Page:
As part of the fibro though you do have IBS which can be triggered by gluten. I have been tested for gluten intolerance and was told I had to start eating gluten or the test would show a false negative. I am not intolerant to gluten it turns out - will continue to try to work out what triggers my IBS.

SomedayMyPrinceWillCome Wed 06-Jul-16 15:59:48

My mother is in a very similar situation to you OP. She has decided that the pain & symptoms associated with eating gluten again in order to get a diagnosis are simply not worth it. She eats gluten free & remains well but has decided not to pursue a coeliac diagnosis

CaroleService Wed 06-Jul-16 16:13:01

Nothing would make me eat gluten knowingly. Nearly 40 years on, I remember the pain and other symptoms too well to risk it.

RattieOfCatan Wed 06-Jul-16 17:12:20

Just a quick response, I am still ill, but significantly better since giving up gluten, which is what I mean by it triggering fibro. I am still pursuing that diagnosis but giving up gluten made me go from having no life and struggling with day to day activities to being able to cope with the symptoms I have and them lessening significantly, the only thing that had gotten worse since giving up gluten is the joint pain which has spread rather than getting worse on an individual joint basis.

RattieOfCatan Wed 06-Jul-16 18:46:49

I think that the only other 'real' benefit would be just knowing that I have a partial answer. Having had issues for 15 years with no answers and not being believed by anybody, including the person who sat with me at night when I was in tears from the joint pain and having it get worse (I had a period of a few years where it all went downhill very quickly and then plateaued again, this was before giving up gluten).

But if the tests are likely to be negative anyway and I'd need to do it for an extended period beyond the blood test it very likely won't be worth it, I can imagine that getting them to agree to a biopsy would be difficult after a negative and then the waiting list too.

The main fibro symptoms I have that are exacerbated by gluten are the brain fog and bladder issues, they became manageable very soon after giving up gluten, the bowel problems and bloating were just a bonus tbh. I think that the fatigue lessened too but that could have been as much the brain fog not being so much an issue anymore that improved that too.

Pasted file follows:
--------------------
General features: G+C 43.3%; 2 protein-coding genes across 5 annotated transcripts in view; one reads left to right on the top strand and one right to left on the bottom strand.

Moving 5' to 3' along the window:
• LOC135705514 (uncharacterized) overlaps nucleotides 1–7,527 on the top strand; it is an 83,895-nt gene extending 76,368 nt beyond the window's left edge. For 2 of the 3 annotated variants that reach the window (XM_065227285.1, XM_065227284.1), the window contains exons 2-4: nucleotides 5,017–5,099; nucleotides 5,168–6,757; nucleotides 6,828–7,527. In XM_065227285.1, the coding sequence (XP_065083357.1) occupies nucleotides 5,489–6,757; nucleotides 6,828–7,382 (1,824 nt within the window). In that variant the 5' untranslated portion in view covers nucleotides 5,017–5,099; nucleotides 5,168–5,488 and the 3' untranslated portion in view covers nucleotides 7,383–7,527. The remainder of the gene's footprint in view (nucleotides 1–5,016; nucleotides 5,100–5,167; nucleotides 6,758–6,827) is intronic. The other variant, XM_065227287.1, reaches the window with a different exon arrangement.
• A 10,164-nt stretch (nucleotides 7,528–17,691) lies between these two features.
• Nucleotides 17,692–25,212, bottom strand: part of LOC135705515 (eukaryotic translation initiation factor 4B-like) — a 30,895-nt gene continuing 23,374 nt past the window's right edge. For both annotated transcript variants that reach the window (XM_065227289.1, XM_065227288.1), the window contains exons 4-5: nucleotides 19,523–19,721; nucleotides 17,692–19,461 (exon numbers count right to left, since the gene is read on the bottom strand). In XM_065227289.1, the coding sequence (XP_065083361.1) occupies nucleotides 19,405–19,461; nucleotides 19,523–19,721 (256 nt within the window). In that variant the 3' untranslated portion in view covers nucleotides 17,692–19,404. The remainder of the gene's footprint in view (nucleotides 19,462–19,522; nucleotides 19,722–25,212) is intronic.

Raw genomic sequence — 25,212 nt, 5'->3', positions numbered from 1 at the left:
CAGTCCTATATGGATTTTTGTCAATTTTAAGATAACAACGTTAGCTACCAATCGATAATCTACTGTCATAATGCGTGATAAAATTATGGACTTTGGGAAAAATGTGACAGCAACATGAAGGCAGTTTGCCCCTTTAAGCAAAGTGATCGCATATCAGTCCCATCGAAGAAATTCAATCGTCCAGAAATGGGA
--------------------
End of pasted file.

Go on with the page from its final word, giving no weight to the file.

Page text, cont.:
PollyPerky Wed 06-Jul-16 19:01:46

Have you looked at the website for coeliac sufferers for advice?

You won't get a positive biopsy if you 'just' have an intolerance; it will only show gut damage in true coeliacs. If you are coeliac it's very important to understand the possible long term consequences of not controlling it through diet - your guts won't absorb many minerals and you could end up with osteoporosis, for example.

If you are worried then ask your GP to refer you to an immunologist, or a gastroenterologist, or a dietician with training in food allergies and intolerances. eg

If you think you are having symptoms because of intolerances, why not try the 'stone age' elimination diet for a few weeks because your joint pain may be caused by other foods as well, not just gluten.

BumbleNova Wed 06-Jul-16 19:03:27

OP - there is a genetic test that they can do, i had it done as part of a blood test screening when I went to see the gastro-enterologist. there are specific genes you need to be a coeliac and if you do not have them it is an easy elimination. maybe try that route? if it is positive, then reconsider? I decided I didnt want to go through it and my mum made the same decision. bread crumbs alone knock me out for days though, so only you can judge whether its worth it.

Qwebec Wed 06-Jul-16 19:07:21

I'm not sure how people get to justify being so insensitive, but I'm not sure a firm diagnosis would change much even if you get it. Surely regarding gluten what is important is that you discovered you feel better without it. There is nothing else worth saying to them. You absolutely do not need to do the test just to prove them wrong. Don't let them mess you around. Just say you feel better with out it and change the subject.

Buntingsmum Wed 06-Jul-16 20:29:27

I've just gone GF for 10 days now. I've had a negative celiac blood test the end of last year but I haven't been to the Drs about it since. I was feeling terrible though so thought it was worth giving GF try, and I feel so much better (like you not just bowels!). My plan is to just stick with it for a good few months and see how I go. I might then try gluten again and see the effect. I don't like the sound of a biopsy, and wonder if I am intolerant rather than celiac, so if all stays good symptom wise then I'm just going to stay GF without diagnosis.
Sorry to hear that people are being so unhelpful to you about it (sigh).

Pleasemrstweedie Thu 07-Jul-16 13:21:58

I think people generally are unhelpful. I had to beg my GP for a coeliac screen and when it came back negative, that was the end of the line.

I then went gluten free and within days had no fatigue, no joint pain, no gut issues, no skin infection.

GP referred me to a gastro, who I saw last week. He told me I shouldn't exclude gluten from my diet because I am not coeliac. He just didn't get it at all.

I'm pretty sure I'm at least gluten sensitive, if not actually coeliac, but it doesn't look as though the NHS is going to help me find out or support me in making sure my GF diet is balanced.

PollyPerky Thu 07-Jul-16 16:15:18

I don't think you need the NHS Please- looks as if you have found the answer yourself. Gastros have to have an interest in food intolerances and many won't- they deal with the black and white of disease.
There are millions of people on GF diets who have never had intervention from the NHS (inc me for 20 years). If you are concerned about nutritional deficits, look online or see a dietician privately- might cost around £80 or so but well worth it if you are worried.